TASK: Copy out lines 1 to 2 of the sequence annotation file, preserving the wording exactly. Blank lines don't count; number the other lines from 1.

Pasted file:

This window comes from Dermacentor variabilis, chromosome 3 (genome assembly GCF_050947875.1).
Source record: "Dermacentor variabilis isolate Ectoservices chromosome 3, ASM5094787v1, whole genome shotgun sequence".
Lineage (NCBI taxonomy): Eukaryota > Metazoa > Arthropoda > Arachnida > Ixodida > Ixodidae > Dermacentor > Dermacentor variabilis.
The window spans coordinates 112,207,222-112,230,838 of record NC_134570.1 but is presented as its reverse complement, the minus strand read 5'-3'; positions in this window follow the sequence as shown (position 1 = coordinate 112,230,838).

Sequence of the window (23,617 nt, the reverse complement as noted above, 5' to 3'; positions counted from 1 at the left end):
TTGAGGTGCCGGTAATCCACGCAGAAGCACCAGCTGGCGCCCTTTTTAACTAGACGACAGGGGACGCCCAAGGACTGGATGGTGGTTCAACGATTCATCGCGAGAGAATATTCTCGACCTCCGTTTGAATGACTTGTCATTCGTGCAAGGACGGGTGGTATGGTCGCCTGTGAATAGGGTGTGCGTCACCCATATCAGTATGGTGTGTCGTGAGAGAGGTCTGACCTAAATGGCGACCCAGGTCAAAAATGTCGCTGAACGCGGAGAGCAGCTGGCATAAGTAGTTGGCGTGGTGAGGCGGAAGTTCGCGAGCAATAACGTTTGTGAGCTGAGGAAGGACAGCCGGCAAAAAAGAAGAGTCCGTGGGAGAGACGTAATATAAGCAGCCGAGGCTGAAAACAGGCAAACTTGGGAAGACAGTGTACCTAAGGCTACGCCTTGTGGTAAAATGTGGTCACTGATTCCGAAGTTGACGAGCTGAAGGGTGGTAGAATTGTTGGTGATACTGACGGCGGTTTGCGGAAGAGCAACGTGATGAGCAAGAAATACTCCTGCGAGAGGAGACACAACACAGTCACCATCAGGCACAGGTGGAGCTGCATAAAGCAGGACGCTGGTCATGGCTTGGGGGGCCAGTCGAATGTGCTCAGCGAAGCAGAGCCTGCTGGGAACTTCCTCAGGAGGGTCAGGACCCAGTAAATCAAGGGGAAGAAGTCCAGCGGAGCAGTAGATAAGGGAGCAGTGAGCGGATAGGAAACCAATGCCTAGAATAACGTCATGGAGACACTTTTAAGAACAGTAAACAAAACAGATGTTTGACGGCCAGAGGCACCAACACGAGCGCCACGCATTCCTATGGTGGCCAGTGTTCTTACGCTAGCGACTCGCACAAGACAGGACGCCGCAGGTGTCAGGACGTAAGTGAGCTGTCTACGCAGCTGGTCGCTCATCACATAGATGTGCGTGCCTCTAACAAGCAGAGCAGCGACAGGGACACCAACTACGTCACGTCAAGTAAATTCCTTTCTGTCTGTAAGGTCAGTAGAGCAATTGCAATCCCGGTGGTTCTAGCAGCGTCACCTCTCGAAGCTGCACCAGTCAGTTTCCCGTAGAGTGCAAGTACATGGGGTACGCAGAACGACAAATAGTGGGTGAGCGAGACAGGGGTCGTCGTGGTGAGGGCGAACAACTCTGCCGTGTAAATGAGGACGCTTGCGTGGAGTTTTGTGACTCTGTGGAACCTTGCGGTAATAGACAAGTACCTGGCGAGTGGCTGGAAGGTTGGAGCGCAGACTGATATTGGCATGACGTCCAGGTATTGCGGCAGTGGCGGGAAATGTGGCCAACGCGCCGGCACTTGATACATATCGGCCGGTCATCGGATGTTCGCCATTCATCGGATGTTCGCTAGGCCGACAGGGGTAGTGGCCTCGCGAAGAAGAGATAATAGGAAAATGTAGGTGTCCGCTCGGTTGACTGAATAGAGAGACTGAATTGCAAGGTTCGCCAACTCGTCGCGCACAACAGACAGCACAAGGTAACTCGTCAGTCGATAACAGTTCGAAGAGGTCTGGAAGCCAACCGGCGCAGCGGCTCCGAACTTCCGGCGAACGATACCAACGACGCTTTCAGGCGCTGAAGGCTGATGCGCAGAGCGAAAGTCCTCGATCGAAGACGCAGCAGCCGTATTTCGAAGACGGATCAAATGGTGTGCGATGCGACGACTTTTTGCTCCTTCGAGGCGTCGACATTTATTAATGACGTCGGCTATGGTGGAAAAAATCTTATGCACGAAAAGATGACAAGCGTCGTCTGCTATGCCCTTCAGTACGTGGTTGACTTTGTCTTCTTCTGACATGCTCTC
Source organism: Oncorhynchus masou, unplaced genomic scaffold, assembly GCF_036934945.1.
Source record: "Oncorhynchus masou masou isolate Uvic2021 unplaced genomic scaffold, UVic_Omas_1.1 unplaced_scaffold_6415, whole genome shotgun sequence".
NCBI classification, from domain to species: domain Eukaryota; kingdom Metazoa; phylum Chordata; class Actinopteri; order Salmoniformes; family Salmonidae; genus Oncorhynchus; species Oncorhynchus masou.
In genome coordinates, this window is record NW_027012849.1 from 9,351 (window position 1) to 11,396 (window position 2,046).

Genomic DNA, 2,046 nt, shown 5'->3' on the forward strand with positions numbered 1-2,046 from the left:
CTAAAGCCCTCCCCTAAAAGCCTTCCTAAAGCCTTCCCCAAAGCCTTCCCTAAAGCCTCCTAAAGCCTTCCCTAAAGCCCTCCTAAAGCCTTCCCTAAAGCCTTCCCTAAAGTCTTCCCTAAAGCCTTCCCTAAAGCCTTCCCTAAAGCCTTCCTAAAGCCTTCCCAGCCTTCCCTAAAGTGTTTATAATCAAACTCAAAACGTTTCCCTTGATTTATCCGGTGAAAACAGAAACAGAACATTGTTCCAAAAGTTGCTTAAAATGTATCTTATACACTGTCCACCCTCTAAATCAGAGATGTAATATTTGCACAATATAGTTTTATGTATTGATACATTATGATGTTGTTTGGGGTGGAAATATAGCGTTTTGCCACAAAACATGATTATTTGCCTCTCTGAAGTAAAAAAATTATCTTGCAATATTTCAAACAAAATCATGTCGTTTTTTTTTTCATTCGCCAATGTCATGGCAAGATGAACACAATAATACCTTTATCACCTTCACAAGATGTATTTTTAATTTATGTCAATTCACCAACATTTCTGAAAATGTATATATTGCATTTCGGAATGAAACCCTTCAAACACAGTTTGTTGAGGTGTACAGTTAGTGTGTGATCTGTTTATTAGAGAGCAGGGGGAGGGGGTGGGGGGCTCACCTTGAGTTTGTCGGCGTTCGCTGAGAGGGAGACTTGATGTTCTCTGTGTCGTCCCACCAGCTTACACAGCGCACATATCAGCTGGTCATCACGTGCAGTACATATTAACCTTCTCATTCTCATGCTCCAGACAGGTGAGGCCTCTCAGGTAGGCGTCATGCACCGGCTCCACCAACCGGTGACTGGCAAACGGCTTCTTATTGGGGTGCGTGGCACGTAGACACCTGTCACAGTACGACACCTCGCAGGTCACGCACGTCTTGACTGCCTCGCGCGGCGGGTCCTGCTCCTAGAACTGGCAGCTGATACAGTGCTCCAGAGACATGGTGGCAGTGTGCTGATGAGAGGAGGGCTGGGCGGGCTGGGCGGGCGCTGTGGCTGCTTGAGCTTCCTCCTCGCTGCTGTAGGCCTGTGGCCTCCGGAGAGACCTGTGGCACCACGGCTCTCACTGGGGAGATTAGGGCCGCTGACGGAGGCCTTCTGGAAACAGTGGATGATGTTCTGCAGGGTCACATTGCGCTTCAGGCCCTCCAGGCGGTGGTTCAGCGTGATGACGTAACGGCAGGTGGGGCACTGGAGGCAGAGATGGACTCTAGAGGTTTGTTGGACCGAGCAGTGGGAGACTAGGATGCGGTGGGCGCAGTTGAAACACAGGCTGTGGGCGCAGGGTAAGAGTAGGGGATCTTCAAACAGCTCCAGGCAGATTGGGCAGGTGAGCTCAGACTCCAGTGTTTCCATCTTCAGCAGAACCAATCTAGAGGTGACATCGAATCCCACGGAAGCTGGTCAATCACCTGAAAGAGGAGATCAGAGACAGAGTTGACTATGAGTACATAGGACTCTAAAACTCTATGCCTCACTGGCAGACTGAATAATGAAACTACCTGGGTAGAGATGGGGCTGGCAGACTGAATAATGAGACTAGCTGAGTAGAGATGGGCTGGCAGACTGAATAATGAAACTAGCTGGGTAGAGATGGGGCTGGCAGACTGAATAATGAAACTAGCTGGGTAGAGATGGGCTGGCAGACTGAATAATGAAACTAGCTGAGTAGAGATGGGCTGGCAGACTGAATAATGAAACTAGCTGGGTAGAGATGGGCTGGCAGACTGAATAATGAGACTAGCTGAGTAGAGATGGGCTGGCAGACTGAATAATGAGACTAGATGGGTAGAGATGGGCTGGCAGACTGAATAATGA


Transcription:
This window comes from Dermacentor variabilis, chromosome 3 (genome assembly GCF_050947875.1).
Source record: "Dermacentor variabilis isolate Ectoservices chromosome 3, ASM5094787v1, whole genome shotgun sequence".